by Hilary Clark
In a few weeks I will be co-facilitating a Community Circle at UML as part of Your Voice Matters (www.yourvoicematterslowell.org), a coalition of Lowell Public School representatives, students and parents and many local community-based organizations and non-profits who are interested in engaging additional community members to work together in new and different ways to improve Lowellâ€™s schools.
After almost a year of planning and working with coaches from the Nellie Mae Education Foundation, the grant awarding agency supporting this work, approximately thirty people are trained to facilitate circles around the city in an attempt to create engaging and safe spaces for community conversations about education in Lowell, identify strengths, clarify themes and areas for improvement and to ultimately work collaboratively to set priorities for future work.
This approach is different from others that the city may have seen in the past and is in line with the guiding principles and intervention methods used in community psychology where it is assumed that community members know what they need and should be active and central participants in the process of identifying what is and is not working in the community. Who else, but the members of the community can help others to better understand why students do, or do not succeed in Lowell schools. The objectives of these circles is to build trust and connect a variety of people, help people respect each other and listen to different ideas and help people find common ground for solutions and action when it comes to education.
Lowell’s rich history as an immigrant community creates a unique challenge in that there are so many different cultures represented within the city. Julian Rappaport (1977) identified the value of cultural relativity and diversity as a central theme to community psychology, so as not to compare people to a single standard. Now that registration for the circles has launched the real work begins because while all voices are important the goal is to hear from members of the community who are often times underrepresented and sometimes not represented at all. It is so important for those that may not have had an opportunity to speak up in the past are included in these conversations. Following the community psychology belief that people cannot be understood apart from their environment, the only way to know about the experiences of these community members is directly from them. How do we access all of these different voices?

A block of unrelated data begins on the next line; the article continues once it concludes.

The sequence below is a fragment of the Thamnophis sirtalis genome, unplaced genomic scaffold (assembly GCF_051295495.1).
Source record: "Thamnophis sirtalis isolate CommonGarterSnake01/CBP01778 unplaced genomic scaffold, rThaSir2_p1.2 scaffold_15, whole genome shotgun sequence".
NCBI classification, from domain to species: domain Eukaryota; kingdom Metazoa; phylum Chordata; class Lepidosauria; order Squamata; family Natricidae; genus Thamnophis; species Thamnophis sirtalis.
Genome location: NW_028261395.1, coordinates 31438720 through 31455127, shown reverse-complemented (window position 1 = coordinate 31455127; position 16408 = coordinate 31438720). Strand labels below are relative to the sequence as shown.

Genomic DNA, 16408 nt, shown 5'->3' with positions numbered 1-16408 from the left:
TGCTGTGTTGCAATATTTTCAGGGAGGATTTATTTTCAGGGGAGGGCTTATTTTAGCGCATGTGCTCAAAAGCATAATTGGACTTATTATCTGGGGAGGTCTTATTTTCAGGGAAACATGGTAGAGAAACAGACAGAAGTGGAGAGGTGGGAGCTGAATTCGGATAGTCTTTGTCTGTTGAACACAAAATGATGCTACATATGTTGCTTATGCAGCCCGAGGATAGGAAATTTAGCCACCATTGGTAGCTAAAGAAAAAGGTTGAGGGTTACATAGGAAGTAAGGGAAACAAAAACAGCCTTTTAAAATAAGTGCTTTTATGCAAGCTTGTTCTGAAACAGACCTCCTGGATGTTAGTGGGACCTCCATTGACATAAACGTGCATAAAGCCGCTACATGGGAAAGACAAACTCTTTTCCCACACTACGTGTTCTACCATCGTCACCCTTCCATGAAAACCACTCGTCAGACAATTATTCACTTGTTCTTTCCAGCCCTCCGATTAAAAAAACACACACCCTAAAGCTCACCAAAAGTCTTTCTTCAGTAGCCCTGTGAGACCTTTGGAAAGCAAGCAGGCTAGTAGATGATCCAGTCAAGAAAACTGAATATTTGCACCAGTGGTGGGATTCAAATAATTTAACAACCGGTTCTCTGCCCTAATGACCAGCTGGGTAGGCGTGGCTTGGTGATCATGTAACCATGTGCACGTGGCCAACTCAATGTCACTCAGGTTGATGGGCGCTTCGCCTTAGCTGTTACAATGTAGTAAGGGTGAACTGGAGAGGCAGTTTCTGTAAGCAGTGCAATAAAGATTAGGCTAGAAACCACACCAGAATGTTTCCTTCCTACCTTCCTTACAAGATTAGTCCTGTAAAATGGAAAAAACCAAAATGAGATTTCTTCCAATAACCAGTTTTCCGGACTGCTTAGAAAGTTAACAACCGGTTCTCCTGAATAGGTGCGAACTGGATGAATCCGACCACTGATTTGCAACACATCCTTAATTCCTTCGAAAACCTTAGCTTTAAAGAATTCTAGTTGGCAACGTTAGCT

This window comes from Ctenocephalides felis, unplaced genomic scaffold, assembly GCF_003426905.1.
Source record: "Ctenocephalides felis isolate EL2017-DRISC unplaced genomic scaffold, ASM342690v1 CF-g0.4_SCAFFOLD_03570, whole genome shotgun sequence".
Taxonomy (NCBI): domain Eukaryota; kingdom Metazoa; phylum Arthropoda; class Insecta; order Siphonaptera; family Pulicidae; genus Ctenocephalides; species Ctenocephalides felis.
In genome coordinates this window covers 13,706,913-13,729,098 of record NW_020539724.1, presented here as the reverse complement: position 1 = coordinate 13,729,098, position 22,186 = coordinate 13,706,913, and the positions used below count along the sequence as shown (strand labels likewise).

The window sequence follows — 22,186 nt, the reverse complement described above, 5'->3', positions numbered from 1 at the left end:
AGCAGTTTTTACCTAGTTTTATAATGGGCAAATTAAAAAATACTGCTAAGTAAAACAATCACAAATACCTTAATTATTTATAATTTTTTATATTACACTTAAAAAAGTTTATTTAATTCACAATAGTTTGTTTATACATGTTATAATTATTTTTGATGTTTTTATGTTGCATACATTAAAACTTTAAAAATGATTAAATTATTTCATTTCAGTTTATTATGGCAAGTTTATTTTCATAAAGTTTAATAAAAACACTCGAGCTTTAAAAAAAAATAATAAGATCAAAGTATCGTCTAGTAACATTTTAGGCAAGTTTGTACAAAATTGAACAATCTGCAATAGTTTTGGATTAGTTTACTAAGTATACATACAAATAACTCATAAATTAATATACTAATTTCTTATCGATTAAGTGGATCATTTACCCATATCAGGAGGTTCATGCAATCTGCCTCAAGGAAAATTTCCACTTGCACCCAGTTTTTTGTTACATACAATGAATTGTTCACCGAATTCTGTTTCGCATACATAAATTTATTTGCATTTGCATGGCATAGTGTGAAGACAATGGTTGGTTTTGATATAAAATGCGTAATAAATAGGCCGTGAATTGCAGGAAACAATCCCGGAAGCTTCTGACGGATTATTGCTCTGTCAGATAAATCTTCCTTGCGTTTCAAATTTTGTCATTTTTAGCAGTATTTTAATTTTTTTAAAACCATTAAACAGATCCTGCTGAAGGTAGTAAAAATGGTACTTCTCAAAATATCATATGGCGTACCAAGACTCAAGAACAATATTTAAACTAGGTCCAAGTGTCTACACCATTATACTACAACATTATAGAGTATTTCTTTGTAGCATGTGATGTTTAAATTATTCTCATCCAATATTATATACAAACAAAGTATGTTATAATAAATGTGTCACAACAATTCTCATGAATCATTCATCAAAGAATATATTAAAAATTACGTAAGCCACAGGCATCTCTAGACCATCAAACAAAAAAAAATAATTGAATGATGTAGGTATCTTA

Community Circles are being held at different times throughout the day, at different locations around the city and will include food. Interpreters and childcare will be provided as needed. Facebook and social media is being used to spread the word and encourage folks to register for a Community Circle, a flier will hopefully be heading home next week with every Lowell Public School student, 14,416 to be exact, community organizations involved in the coalition are spreading the word to their members and posters advertising the events are going up throughout the city, but what else can be done to reach the people that need a seat at the table and their voices to be heard? And how do we know if we have reached them all?
Hopefully as this work continues and more community members become involved, the word will spread and more people from different cultural pockets around the city will engage, so that one day all voices are heard. By engaging these community members, better understanding the environment these folks are living in and the experiences they have had with Lowell schools, the hope is that the community can continue to develop and strengthen resources that will enable all Lowell students to succeed.
Hilary Clark is a graduate student in the Community Social Psychology department at the University of Massachusetts Lowell.